Two proposals came under intense discussion at the Aug. 3 Village of Great Neck Zoning Board of Appeals meeting which was governed by three out of five members and went on until midnight.
One asked for a subdivision of a property on the highly trafficked, dead-end street of Polo Road and the other sought a continuation of the debate over the construction of a Mashadi mixed-use school and religious building on 187-195 Steamboat Road. Both yielded no decision yet but much discussion.
Millen Cohen, the owner of a ranch house on Polo Road and represented by attorney Paul Bloom of Harras, Bloom & Archer LLP, bought his property in the late 1990s and now wants to add an additional dwelling in the rear of his current ranch-style house. He asked for a subdivision to be granted.
Whether the proposed new dwelling will be subdivided will be determined at a later date by the Planning Board. At the meeting, Cohen asked the Zoning Board for variances affecting building area, floor area ratio, and both the front and side yards. Other considerations have to be made regarding curb cuts and accessory buildings.
Neighbors came ready to protest the additional dwelling due to the traffic at the dead-end location, which has frequent visits on bus passes from multiple schools and organizations. Evelyn Sullivan, who lives on Orchard Street adjacent to the property and said she did not receive notice about the meeting, pointed out her main reason for living in that part of Great Neck was the quietness of it, which may now be disturbed.
“We have lots of traffic on this block,” Sullivan said, “compounded by the houses that are filled with many adults and lots of children, more families. There are 17 houses on Orchard Street. I went and I drove up and down two different times; there are 34 cars on a 17-house block. That’s not counting visitors.”
Despite the resident comments on traffic, which a separate resident considered a pre-exiting issue, one of Cohen’s attorneys said the new dwelling would conform more to existing block standards.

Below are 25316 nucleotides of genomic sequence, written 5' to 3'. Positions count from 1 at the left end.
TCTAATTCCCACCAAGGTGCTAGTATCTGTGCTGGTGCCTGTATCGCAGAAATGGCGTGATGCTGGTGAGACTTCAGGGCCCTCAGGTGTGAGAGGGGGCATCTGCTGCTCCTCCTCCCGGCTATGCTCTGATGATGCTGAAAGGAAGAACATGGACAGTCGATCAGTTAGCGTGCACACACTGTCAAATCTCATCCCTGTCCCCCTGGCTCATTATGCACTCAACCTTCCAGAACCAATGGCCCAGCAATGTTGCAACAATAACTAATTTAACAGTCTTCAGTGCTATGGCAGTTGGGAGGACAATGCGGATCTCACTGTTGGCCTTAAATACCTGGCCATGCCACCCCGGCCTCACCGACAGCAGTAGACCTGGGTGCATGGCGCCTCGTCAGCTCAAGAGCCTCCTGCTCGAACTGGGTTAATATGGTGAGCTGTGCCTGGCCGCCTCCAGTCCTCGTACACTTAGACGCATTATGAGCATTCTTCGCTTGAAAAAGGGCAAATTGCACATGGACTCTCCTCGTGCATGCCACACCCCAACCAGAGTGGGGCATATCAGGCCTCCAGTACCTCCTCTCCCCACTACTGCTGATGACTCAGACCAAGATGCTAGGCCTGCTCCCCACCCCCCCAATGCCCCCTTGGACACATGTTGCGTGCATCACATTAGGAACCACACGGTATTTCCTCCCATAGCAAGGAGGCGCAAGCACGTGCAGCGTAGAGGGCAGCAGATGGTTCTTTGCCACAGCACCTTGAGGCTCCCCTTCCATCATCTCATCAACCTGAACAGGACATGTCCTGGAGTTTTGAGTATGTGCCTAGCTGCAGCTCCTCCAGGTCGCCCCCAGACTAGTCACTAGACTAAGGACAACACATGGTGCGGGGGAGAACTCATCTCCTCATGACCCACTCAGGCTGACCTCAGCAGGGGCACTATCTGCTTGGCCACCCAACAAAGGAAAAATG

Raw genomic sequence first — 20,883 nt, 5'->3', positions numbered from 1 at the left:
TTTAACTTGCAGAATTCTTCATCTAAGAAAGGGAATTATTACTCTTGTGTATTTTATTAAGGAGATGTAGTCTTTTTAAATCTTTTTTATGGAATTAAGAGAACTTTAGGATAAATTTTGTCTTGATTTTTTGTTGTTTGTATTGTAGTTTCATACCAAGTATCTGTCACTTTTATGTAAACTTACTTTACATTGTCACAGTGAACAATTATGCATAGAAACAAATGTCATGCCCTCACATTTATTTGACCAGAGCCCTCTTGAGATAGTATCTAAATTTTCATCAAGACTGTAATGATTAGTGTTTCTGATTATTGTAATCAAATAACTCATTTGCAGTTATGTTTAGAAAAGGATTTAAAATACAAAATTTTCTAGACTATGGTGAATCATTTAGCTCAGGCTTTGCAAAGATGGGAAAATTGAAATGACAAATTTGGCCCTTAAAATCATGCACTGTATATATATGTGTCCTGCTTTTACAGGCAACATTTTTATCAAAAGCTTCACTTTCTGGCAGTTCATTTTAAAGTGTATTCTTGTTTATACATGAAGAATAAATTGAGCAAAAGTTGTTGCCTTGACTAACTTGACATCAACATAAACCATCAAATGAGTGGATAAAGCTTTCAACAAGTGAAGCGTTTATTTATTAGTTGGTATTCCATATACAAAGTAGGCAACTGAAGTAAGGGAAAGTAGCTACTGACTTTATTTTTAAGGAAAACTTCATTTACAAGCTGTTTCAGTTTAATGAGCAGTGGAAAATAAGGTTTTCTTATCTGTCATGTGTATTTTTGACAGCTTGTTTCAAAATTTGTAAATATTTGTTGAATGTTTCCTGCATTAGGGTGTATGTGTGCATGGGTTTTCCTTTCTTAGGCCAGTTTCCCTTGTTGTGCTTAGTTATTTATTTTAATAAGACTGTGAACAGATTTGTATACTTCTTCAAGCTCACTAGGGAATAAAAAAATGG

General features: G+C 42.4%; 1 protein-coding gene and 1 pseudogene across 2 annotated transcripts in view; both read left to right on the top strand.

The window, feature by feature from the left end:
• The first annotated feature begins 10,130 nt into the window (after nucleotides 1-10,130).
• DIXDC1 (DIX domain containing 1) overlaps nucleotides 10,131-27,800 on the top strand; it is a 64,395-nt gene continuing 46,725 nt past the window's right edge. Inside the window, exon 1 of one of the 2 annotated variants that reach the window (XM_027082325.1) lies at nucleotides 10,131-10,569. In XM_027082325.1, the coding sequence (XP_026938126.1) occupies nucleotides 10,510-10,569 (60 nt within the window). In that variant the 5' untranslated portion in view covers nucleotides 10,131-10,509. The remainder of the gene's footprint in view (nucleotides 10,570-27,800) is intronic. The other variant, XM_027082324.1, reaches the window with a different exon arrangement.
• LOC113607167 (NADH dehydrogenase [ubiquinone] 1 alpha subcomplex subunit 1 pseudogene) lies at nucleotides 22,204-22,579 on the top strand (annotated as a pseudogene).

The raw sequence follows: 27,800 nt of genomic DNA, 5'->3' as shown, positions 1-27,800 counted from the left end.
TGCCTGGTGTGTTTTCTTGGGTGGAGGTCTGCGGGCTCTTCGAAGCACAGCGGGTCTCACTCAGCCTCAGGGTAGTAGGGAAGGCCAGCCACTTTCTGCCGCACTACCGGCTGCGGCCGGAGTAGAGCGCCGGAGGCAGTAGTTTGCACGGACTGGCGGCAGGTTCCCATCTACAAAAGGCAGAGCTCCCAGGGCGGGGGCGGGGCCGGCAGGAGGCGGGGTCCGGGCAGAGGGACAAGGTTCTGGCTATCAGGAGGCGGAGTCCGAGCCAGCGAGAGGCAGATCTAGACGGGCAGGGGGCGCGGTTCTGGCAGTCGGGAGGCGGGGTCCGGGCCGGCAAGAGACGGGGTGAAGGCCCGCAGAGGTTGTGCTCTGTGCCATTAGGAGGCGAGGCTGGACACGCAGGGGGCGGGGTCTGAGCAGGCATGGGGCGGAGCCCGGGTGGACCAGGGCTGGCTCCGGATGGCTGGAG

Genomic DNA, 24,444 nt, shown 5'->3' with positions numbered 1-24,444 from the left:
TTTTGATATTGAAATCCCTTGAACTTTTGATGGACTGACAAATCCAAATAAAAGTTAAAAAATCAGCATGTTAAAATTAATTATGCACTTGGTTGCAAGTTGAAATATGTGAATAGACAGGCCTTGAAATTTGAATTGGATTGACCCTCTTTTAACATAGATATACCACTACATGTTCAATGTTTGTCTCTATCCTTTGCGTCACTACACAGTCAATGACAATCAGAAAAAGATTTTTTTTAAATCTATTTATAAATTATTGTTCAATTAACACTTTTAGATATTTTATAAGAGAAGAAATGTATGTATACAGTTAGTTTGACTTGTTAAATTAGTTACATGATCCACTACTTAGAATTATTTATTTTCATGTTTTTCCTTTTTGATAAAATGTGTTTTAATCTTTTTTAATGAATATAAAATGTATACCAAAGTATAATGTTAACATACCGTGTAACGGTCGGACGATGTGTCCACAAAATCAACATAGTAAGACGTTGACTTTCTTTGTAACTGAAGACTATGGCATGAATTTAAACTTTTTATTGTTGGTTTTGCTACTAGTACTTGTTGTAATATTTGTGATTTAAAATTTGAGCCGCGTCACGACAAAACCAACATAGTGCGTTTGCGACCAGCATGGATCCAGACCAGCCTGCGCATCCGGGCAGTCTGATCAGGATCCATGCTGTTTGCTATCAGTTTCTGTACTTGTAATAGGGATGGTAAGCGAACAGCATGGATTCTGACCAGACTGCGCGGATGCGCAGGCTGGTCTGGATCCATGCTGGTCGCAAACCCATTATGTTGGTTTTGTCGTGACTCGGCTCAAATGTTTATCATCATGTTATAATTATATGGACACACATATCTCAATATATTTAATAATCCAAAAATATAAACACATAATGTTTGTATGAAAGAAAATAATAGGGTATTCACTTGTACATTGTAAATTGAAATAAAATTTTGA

“This subdivision would actually bring this property more into harmony with the characteristics of the immediate neighborhood with the rest of the properties between Polo and Orchard,” the lawyer said, “and there is one very unique characteristic.” That characteristic, he explained, is that no other properties on the block would be able to be subdivided.
After the comments on Polo Road, board member Charles Segal had to leave the already diminished board of three to attend to personal matters, making it the second meeting in a row Segal departed and returned to. After 22 minutes he returned and the meeting continued.
The resolution this time for debate was the Mashadi complex project, which was set back by a redrawing of the plans from a new architect earlier this year and has received four letters of denial so far. At the meeting, the board and applicant agreed on changes to be made in the application regarding making the glass non-reflective, adding a landscape buffer with trees on two sides of the building, a stockyard fence, and the overall height. More information on the drainage is still needed and was requested at the previous zoning meeting.
Resident Rebecca Gilliar spoke at the meeting and cited traffic and inadequate parking as her biggest concerns.
“What are we going to do? Close down the road so that if an emergency comes along, and sometimes it does, nobody can get through? Why is there inadequate parking here?”
She continued, “Steamboat Road is the access roadway to our United States government’s military facility…it’s your job to protect us and protect this community.”
Segal noted that the Village of Great Neck Board of Trustees were the ones to approve the number of parking spaces and directed Gilliar to speak at their next meeting.
The next step for both cases is writing a new draft with all the decisions made at the meeting reflected and another round of comments from the next meeting.
Chairman Dennis Grossman said the board is going to “request our attorney draft up all the changes we made tonight, lock everything in stone, everybody here will read it.” Then at next month’s meeting they will be more time for the board and the public to discuss it before the board makes the final votes
“We don’t want to leave the old plans with things still on there. I don’t want apples and oranges. I want apples and apples,” he said.
Grossman also noted that the board never approves anything the first night. “We’re doing the best we can, we’re also under a lot of pressure from both sides to get it done,” he told the Great Neck News after the meeting adjourned.